Finally there’s perhaps my biggest overall concern with Carrion. The level design, while fine in its own right, eventually becomes a little mazelike. The game does its best to pop you out of one area near to where you need to go for the next, but sometimes you’ll take a wrong turn. “Is this the way,” you’ll wonder, and because the game really doesn’t make that point clear you’ll find yourself backtracking through areas until you can cross off all the dead ends. No lie, I made these mistakes on both my first and second play throughs. Each cost me about ten minutes of boredom as I crossed off each location until I could find the one that led to progression. And good luck if you accidentally miss one of the save points you need to activate in order to unlock the door to the next area. You’ll be traipsing back through every screen trying to find the one little thing you overlooked.
The end game before the final zone is particularly guilty of this. At this point the entire map is open to you once again, and you’ll find a control room that displays your completion in each area in case you want to go back and make sure you clear all the secrets. Goodness help you if you take a wrong turn! I guarantee you’ll be Googling where to get back on track to actually finish the game.
Does this break the game for me? No. Ultimately the puzzles are good, the combat is satisfying, and the thrill of the hunt drives me ever forwards. The minimalist story isn’t bad either. You’ll feel clever for outsmarting all the pesky humans in your way, until of course you find yourself checking your phone for a walkthrough pointing you back in the direction of the final power you need to escape your prison.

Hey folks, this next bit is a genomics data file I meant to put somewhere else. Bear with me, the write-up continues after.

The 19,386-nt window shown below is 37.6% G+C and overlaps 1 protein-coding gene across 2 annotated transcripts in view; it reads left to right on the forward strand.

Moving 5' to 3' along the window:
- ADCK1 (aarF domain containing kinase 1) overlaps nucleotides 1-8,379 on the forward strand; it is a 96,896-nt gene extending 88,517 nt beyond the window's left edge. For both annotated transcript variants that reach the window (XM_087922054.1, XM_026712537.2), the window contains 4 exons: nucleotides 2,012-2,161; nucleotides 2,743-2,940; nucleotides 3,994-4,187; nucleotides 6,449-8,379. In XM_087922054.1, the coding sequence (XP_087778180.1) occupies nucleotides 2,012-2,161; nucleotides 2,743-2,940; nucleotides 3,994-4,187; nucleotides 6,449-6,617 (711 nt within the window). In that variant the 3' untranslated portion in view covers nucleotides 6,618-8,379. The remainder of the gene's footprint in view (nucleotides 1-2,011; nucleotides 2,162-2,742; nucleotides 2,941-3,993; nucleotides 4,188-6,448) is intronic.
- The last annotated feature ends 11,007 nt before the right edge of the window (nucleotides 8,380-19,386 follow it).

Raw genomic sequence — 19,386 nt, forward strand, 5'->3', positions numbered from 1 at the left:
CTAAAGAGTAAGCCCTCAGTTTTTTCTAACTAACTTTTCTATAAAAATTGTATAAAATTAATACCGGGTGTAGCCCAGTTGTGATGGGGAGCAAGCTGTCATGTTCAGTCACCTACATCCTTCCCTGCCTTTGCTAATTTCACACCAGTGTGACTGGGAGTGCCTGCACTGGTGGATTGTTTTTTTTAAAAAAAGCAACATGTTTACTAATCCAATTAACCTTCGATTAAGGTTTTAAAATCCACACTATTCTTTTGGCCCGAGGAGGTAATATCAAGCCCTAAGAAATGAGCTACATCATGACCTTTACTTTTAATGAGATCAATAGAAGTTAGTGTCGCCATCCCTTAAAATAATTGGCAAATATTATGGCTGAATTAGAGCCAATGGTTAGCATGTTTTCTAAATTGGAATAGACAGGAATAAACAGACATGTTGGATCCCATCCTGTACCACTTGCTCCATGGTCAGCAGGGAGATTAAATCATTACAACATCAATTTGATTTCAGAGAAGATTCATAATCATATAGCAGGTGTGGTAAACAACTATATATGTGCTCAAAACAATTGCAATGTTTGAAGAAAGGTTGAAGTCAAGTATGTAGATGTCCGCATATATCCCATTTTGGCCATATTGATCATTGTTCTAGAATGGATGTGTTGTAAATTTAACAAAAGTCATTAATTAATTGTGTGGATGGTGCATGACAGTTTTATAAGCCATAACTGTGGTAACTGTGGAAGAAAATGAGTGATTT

Along the way, the plot thickens!
Just use the bleach under the s—no but in all seriousness, this game cleans up pretty nicely. At its price point, you get a solid little title that will amuse you for the hours you take to beat it and all the hours afterwards you keep playing just for the sheer fun of it. This is exactly the kind of high quality title I look forward to from Devolver, a company that consistently seeks out and works with amazing developers (I actually typo’d “devlover” in my first draft of this review, and frankly ain’t that the truth). If you can put up with the continued, terrified screams of your victims, the occasional late-game map frustration, and a healthy serving of pixelated gore, I’d say this game is well worth every penny spent. Now, if you’d just stand in front of this heat sensor for me, yes that’s it, right there. Just need to make sure we’re all as human as we say here. By the way, do you have dinner plans?